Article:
Rain is no match for thousands of Komen Race for the Cure participants
08/10/2014 2:21 PM | Updated: 08/10/2014 10:39 PM
The rain didn’t stand a chance Sunday morning.
Although it drenched the thousands of runners and walkers who descended upon Union Station for the 21st annual Komen Race for the Cure, the rain failed to dampen their spirits.
“We can all do this, it’s OK,” said Susan Barnett of Independence. Barnett had an aunt who had breast cancer and also has a friend who had a double mastectomy because of breast cancer.
“We are walking for anyone who has it or has it in the future,” she said.
“It’s a lot easier to come out in the rain than it is to do chemo,” said Amy Walton of Kansas City, North, who was walking with two-year cancer survivor Pattie Phillips of Lee’s Summit and others.
They were walking to help raise money for research and to raise awareness. Walton said her mom didn’t survive breast cancer.
“She battled for eight years, so I guess we can do several miles,” Walton said.
Close to 18,000 participants registered for the race, which included about 1,200 breast cancer survivors.
“Rain or shine, we are racing for the cure,” said Carli Good, executive director of the Greater Kansas City Affiliate of Susan G. Komen.
The race was expected to raise more than $1 million.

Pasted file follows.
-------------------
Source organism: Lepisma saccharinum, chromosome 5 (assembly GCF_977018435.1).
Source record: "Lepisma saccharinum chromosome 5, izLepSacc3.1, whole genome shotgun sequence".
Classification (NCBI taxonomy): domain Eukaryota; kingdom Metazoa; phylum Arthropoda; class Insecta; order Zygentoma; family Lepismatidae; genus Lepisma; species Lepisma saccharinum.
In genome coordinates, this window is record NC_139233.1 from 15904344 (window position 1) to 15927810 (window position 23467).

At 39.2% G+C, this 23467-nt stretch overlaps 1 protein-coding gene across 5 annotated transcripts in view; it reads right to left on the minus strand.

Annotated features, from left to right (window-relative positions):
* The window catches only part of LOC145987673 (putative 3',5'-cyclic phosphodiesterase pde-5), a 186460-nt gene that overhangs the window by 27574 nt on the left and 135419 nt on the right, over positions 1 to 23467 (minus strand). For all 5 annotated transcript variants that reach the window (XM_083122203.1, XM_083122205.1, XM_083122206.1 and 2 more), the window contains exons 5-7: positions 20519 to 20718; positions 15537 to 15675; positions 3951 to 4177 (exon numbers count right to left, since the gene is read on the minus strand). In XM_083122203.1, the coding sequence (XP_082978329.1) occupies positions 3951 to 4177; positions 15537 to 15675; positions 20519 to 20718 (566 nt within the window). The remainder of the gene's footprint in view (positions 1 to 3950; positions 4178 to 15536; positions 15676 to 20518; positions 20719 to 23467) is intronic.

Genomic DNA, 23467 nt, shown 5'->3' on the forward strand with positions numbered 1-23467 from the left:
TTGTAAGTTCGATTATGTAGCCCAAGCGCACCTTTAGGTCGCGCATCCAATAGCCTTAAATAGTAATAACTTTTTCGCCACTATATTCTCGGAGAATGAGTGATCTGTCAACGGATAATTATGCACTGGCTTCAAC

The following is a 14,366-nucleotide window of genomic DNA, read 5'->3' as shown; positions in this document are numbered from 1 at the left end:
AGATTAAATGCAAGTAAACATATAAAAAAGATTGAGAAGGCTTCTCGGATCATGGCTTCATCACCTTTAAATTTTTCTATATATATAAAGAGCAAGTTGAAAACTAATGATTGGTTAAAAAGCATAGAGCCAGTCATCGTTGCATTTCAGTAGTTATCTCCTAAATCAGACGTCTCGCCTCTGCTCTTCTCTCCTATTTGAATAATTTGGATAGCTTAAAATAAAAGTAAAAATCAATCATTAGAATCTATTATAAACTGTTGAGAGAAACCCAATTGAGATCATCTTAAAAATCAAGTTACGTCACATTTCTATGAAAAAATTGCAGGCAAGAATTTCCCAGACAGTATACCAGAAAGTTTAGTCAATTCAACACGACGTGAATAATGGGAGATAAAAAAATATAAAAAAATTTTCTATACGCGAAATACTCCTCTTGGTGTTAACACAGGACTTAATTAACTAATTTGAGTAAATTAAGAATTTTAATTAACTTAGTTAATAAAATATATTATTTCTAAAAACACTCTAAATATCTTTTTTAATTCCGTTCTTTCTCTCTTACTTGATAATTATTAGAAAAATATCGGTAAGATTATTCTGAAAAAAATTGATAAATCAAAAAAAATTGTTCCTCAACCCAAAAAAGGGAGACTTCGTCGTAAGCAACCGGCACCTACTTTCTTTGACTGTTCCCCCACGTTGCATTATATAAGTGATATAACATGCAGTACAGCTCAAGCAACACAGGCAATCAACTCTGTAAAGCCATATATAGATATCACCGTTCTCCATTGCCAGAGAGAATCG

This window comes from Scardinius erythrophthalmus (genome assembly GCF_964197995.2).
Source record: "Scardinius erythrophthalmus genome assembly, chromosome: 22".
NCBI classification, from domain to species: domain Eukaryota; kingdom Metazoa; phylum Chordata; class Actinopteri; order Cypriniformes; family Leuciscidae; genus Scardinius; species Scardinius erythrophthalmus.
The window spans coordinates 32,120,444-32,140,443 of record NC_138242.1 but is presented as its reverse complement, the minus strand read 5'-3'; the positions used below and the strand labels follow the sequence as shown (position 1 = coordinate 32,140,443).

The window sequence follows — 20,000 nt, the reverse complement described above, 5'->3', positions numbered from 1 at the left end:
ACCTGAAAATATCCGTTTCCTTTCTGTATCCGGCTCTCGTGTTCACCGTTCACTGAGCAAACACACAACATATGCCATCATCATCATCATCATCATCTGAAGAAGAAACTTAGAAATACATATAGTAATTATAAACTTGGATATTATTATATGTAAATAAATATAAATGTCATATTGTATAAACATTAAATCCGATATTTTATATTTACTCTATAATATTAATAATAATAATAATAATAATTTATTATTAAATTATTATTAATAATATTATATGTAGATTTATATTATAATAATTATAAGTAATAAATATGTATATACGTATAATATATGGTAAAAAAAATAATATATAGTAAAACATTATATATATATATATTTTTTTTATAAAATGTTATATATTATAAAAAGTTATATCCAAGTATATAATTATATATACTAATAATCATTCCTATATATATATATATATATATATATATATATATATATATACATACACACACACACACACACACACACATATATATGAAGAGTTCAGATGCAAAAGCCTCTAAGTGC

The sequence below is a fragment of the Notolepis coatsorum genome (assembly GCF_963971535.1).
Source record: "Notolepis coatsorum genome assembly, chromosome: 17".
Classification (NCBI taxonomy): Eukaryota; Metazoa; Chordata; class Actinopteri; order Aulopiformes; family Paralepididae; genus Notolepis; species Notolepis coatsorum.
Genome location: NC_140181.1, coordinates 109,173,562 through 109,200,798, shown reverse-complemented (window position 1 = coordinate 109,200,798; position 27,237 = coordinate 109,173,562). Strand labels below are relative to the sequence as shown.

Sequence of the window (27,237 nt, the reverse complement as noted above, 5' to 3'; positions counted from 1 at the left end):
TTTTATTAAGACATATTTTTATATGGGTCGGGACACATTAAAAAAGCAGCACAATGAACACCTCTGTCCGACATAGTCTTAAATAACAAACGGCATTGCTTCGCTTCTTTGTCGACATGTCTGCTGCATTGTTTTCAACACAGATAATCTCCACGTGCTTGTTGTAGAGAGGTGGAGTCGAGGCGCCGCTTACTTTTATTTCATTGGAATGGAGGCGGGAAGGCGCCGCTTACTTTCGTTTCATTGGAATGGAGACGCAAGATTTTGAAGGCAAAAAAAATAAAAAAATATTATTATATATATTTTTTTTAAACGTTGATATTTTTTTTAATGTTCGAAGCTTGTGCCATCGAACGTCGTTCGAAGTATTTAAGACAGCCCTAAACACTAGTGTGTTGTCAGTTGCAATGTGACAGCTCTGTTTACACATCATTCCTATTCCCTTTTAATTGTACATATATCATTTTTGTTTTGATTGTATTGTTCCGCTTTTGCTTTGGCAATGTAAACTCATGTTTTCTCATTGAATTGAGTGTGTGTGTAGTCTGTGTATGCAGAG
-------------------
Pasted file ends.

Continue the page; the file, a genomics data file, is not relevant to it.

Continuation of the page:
Viola Jones, a six-month cancer survivor from Olathe, said she was first diagnosed with breast cancer in February and had surgery in April. She’s now undergoing chemotherapy.
“I’m just excited to be here — to know there is a cure coming my way,” she said. “I want to participate and just run in the race and let everyone know that we can beat this. With God, we can beat this.”
Family and friends surprised one-year-cancer survivor Sandy Deitering of Lawrence by forming a team to honor her.
It wasn’t until she was outside Union Station preparing for the race that she started recognizing people who were not from the area.
They wore black T-shirts with “Team Sandy 2014 Family Edition” written on them.
“They didn’t tell me they were coming,” said Deitering, who didn’t know how many were there. “I’ll be counting them later.”
They came from all over — mostly from Iowa, but also from Dallas, Oklahoma, Phoenix and Chattanooga.
“Cancer is something that only you really can go through,” she said. “When you’re getting your treatments, it’s just you. You’re feeling it. You’re experiencing it. When you step out and see this kind of support of your family, it’s like, ‘No, I’m not alone.’”
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